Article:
The 4th Ghetto Biennale 2015

Dates and Venue:
15 – 20 December 2015
Port-au-Prince, Haiti

The Ghetto Biennale is a cross-cultural arts festival held in two adjacent informal neighbourhoods in Port-au-Prince, the capital of Haiti, called Lakou Cheri and Ghetto Leanne. It is hosted by the artists’ collective, Atis Rezistans, and has taken place every two years starting in December 2009. The Ghetto Biennale is attempting to momentarily transform spaces, dialogues and relationships considered un-navigable and unworkable into transcultural, creative platforms. The Ghetto Biennale has realised a ‘chaotic, amorphous, de-institutionalised space’ for artistic production that attempts to offer a vibrant creative platform to artists from wide socioeconomic classes.

Image courtesy of the Ghetto Biennale

Curatorial Statement

KREYÒL, VODOU and the LAKOU: Forms of Resistance

After the Haiti Revolution, the formerly enslaved peasants had three tools for their ‘counter-plantation’ position; the Kreyòl language, the Lakou system and the belief-system and ritual practices of Vodou, a triumvirate of linguistic, territorial and cultural resistance. Laurent Dubois, writing in ‘Haiti: The Aftershocks of History’, notes that, ‘thanks to a remarkably strong and widely shared set of cultural forms – the Kreyòl language, the Vodou religion, and innovative ways of managing land ownership…- they built a society able to resist all forms of subjection that recalled the days of slavery.’

The language of Kreyòl, which was born in the colonial plantations, began as a basic and rough method of linguistic communication between the culturally and geographically diverse populations of the colony. After the slaves revolt Kreyòl became a language of resistance and retreat from the metropolitan state, which continued to use French as the lingua franca of power and capital in Haiti.

Vodou is a creolised religion forged by African slaves and their descendants which is comprised of elements from a wide range of diverse religious practices including many African traditions from the Fon, Dahomean, Kongo, Yoruba, and other African ethnic groups; Christianity and of the indigenous Taino Indians who were the original inhabitants of the region. As Dubois comments, ‘As they suffered together through the trauma of plantation life, Africans and creoles developed their own rituals of healing, mourning and worship.’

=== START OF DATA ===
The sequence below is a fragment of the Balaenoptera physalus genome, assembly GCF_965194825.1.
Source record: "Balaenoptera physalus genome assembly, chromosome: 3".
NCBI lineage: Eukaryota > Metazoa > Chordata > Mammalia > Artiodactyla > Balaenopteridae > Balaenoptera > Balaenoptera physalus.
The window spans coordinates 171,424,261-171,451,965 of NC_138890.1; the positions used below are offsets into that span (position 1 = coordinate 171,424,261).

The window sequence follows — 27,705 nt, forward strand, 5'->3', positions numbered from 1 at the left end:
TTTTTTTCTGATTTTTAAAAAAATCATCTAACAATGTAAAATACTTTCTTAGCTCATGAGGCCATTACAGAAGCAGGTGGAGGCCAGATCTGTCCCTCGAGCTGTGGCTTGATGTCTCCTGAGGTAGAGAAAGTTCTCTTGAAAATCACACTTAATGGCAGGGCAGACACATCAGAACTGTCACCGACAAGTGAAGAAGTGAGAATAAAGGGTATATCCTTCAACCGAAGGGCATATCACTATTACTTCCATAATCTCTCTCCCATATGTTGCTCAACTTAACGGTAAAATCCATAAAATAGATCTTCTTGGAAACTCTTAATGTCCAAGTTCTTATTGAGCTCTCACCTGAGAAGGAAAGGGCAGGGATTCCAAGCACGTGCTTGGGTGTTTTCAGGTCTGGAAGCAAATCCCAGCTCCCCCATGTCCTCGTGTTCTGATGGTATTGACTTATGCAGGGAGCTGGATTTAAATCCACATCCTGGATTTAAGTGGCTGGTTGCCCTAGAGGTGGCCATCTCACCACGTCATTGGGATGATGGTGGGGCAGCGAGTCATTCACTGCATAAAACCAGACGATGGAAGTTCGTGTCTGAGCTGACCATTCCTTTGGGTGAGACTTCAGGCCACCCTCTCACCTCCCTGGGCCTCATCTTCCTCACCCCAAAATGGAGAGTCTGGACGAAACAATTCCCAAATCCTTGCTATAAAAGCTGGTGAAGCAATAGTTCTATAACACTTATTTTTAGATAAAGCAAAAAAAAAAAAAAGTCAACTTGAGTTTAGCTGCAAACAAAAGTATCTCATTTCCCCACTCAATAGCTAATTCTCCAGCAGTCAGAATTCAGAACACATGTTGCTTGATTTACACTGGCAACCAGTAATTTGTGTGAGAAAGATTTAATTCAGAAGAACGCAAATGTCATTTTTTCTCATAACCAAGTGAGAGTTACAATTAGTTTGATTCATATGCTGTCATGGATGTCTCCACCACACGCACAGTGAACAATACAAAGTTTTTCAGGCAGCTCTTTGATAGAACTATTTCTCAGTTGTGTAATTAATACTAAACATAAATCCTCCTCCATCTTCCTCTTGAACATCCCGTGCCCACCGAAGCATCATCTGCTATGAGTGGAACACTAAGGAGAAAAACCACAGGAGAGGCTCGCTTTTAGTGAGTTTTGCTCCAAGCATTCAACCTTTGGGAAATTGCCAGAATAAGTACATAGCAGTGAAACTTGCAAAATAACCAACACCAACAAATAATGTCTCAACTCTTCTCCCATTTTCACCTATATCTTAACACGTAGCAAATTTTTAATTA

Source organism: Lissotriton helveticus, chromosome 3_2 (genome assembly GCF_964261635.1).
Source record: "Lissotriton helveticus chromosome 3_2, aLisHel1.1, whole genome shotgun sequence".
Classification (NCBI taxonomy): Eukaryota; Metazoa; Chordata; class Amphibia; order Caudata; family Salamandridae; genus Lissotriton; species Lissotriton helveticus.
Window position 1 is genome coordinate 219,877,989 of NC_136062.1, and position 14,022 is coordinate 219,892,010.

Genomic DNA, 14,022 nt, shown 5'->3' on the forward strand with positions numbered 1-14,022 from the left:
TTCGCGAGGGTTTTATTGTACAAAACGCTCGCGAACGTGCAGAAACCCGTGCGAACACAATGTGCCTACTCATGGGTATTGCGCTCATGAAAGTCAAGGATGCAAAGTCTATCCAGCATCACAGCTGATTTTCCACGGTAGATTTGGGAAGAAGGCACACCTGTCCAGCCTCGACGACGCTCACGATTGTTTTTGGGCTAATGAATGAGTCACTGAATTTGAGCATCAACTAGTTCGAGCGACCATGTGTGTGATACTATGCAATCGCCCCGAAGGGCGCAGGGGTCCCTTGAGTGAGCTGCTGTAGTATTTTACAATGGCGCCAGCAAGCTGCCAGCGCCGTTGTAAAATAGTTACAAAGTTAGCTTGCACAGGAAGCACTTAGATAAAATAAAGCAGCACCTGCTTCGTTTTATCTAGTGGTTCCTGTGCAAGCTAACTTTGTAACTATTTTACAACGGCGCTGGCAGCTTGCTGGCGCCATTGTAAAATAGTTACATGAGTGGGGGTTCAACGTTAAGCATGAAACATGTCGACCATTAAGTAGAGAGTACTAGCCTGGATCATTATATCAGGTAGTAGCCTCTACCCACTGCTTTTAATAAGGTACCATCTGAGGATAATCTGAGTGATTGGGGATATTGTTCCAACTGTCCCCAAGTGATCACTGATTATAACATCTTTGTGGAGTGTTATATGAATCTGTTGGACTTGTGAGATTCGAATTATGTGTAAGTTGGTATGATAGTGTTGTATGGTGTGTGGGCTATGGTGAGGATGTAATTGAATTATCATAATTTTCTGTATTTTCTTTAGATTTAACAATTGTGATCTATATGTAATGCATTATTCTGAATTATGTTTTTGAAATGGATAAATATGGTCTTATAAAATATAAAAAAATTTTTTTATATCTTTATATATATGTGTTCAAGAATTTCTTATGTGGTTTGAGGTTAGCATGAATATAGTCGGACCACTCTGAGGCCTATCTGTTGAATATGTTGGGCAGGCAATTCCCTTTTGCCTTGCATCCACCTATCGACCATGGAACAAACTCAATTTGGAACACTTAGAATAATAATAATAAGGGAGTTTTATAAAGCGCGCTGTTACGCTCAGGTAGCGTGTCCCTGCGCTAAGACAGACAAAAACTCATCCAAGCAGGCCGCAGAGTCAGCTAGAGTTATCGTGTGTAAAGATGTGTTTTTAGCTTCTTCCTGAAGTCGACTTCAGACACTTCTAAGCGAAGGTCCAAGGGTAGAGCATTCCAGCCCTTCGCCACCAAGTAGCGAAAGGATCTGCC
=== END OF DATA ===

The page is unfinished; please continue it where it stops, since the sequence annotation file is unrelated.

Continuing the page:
The Lakou is a sub-altern land management system in the rural provinces of Haiti which refers to clusters of houses around a yard which house extended and multi-generational families, forms of land management, ownership, co-operative labour and trade practices which attempted to resist the return to the plantations. As Dubois wrote, ‘In order to preserve that control, the Lakou system established its own set of customs to regulate land ownership and land transfers. The state had no part in these transactions, which were overseen entirely by community and family institutions.’

Image courtesy of the Ghetto Biennale

Curatorial Team

Andre Eugene (HT)
Co-founder of Ghetto Biennale, Curator

Cat Barich (DE)
Curator (Site logistics, artist liason)

Claudel Casseus (HT)
Curator (Onsite management)

Evel Romain (HT)
Curator (transport and logistics)

Lazaros (US)
Curator (Images, website admin, press, film screening management)

Leah Gordon (GB)
Co-founder of Ghetto Biennale, Curator

Liz Woodroffe (GB | BB)
Curator (Graphic Design, Social Media)

Maccha Kasparian (FR)
Curator (Site mapping)

List of Artists and Projects

Click here to access the full list.

Image courtesy of the Ghetto Biennale

Image courtesy of the Ghetto Biennale

Image courtesy of the Ghetto Biennale

Image courtesy of the Ghetto Biennale

Image courtesy of the Ghetto Biennale

Image courtesy of the Ghetto Biennale

Image courtesy of the Ghetto Biennale

Image courtesy of the Ghetto Biennale

Image courtesy of the Ghetto Biennale

Image courtesy of the Ghetto Biennale

Image courtesy of the Ghetto Biennale

Image courtesy of the Ghetto Biennale

Image courtesy of the Ghetto Biennale

Image courtesy of the Ghetto Biennale

Image courtesy of the Ghetto Biennale

RESOURCES

Images courtesy of Ghetto Biennale with special thanks to co-founder and curator Leah Gordon.

Click here to access more information about the 4th Ghetto Biennale 2015.

Click here to for the Ghetto Biennale catalogue, available in English and Haitian Kreyol

Click here to access a reading list, online films and other research resources.

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